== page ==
Amid the chaos, fear and danger of the COVID-19 crisis, a Lovell native has plunged into the heart of the pandemic, taking a position as a traveling nurse in New York.
Jeri Lynn Tippetts Angal, a 1997 graduate of Lovell High School, started a position about two weeks ago at New York-Presbyterian Brooklyn Methodist Hospital, a 651-bed acute care hospital in the Park-Slope section of Brooklyn.
It’s the latest stage in a career that has taken her from office work in Cody to nursing in Billings and now New York.
The daughter of Les and Connie Tippetts of Lovell, Angal started her career in the medical field working for Dr. Jimmie Biles at his Yellowstone Sports Medicine office in Cody for several years before deciding to go into nursing, starting nursing school in 2008.
“They (nurses) were having all the fun,” Angal joked. “I was doing most of their billing and stuff and I thought ‘You guys are having a lot more fun than I am.’”
She earned her nursing degree at Northwest College and went to work as an RN at St. Vincent Hospital in Billings in 2010, commuting from Lovell. She worked for “St. V’s” for about 10 years, working first in a float pool as a resource nurse, which gave her experience in a variety of departments.
For about eight years, she said, she worked directly in critical care, primarily in the ER/ICU area or in cardiology.
She is married to Alan Fleming, though she kept her married name from her previous marriage due to certification issues. Son Justan graduated from LHS in 2019 and in June is scheduled to be deployed to Afghanistan with the U.S. Army. She and Alan also have a 4-year-old daughter, Katherine Fleming.
“She’s my little pistol,” Angal said.
After many years at St. Vincent, Angal resigned to take a new career path as a traveling nurse. She had worked at North Big Horn Hospital for about six months in 2018, as well, and was still working part-time at St. Vincent when she decided it was too much for her.
“I was kind of in a transition period where I was moving from critical care float directly into ICU (at St. Vincent), so I kind of hit a time where I didn’t have any schedule set up. They needed so much help here (Brooklyn) and we’ve been over-staffing (in Billings) and we’ve had more help than we need. So I decided that I would just come here and work here.”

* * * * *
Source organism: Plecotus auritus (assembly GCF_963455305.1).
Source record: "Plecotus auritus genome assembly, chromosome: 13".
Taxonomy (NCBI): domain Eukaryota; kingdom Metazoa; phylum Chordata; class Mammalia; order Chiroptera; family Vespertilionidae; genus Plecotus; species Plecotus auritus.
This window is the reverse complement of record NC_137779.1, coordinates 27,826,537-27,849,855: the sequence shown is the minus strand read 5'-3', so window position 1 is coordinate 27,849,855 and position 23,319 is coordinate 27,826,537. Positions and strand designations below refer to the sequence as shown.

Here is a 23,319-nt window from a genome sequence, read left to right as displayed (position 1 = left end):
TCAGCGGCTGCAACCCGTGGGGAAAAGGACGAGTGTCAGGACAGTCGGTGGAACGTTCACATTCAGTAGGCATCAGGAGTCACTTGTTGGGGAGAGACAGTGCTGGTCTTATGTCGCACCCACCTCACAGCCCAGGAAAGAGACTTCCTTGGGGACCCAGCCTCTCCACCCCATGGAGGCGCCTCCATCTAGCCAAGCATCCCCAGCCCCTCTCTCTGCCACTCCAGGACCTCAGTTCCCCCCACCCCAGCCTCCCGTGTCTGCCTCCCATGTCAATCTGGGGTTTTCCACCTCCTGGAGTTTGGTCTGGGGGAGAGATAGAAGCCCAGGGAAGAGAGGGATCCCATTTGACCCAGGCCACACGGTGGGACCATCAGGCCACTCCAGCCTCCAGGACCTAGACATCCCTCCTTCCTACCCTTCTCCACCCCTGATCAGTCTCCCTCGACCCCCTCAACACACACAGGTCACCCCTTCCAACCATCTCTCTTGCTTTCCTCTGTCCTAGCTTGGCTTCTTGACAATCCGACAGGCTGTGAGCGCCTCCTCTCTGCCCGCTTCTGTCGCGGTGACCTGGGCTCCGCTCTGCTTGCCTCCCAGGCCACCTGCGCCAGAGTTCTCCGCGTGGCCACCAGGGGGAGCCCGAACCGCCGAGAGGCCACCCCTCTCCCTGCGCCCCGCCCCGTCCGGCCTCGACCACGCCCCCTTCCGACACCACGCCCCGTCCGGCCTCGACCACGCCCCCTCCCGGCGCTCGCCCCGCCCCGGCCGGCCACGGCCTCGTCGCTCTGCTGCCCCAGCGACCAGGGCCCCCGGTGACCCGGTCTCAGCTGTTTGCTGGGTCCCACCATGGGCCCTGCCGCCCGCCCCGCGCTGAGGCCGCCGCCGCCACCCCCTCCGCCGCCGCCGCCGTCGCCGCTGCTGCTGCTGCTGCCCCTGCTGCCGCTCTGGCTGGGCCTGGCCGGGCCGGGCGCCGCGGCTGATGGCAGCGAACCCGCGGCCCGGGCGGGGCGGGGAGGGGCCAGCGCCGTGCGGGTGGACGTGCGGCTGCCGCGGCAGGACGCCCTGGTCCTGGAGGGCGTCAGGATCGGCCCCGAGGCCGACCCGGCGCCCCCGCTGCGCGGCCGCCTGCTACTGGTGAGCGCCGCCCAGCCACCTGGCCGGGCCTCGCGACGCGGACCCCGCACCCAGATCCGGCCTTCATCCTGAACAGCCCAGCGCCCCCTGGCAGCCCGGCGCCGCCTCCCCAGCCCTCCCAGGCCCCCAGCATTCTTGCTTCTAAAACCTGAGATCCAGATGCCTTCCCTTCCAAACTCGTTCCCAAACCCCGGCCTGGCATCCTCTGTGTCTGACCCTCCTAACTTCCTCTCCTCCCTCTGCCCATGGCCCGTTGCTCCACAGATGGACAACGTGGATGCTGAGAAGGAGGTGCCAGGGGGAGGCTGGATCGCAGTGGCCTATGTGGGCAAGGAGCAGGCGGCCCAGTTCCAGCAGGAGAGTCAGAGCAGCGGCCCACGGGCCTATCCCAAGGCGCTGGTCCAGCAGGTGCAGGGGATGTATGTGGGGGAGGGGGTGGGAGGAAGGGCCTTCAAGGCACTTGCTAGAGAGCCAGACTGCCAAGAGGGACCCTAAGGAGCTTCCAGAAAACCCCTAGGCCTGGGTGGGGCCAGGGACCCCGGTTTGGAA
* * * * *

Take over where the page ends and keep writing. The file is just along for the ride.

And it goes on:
Angal reached out to an agency that sets up opportunities for travel RNs, and she liked the flexibility of the program.
“I pick my assignment and I travel around wherever I want to go and where they will have me, and I can work in whatever hospital,” she explained.
She applied and was accepted at NYP Brooklyn Methodist Hospital, starting the week of April 20.
“I’m finally getting used to the charting system, and it’s definitely a different nursing world, for sure,” Angal said.
The situation on the ground
Angal said she has specifically gone to New York to deal with the COVID-19 pandemic, which has hit the New York City region hard, with thousands of cases and hundreds of deaths per day.
“That’s what they brought me on for, to help with the COVID patients,” she said. “Typically your ICU nurses are (working with) people who are on ventilators or are intubated. Usually they have one nurse to two patients, sometimes three, but not very often. But here they were taking five and six patients, which is way too much work for one nurse to try to keep up with.
“These patients are so critical and so fragile. They’re so fragile that even just to turn them in bed will set them back. Doing that kind of movement will set them off, and they’ll start to decline. They’re very fragile, very fragile people. It’s very scary.”
Angal is working 12-hour night shifts, four per week, from 7:30 p.m. to 8 a.m. (including a meal break).
“I’ve done night shifts for probably the last eight years (in Billings), so yeah, I’m definitely a night girl,” she said.
A crucial need
Angel said NYP Brooklyn Methodist and other New York hospitals were overwhelmed by the pandemic and were very much in need of some relief.
“At orientation they told us that this was the first week that they’ve actually had some relief,” she said. “They have brought in quite a number. Roughly 60 to 70 traveling RNs have come in this week to help out.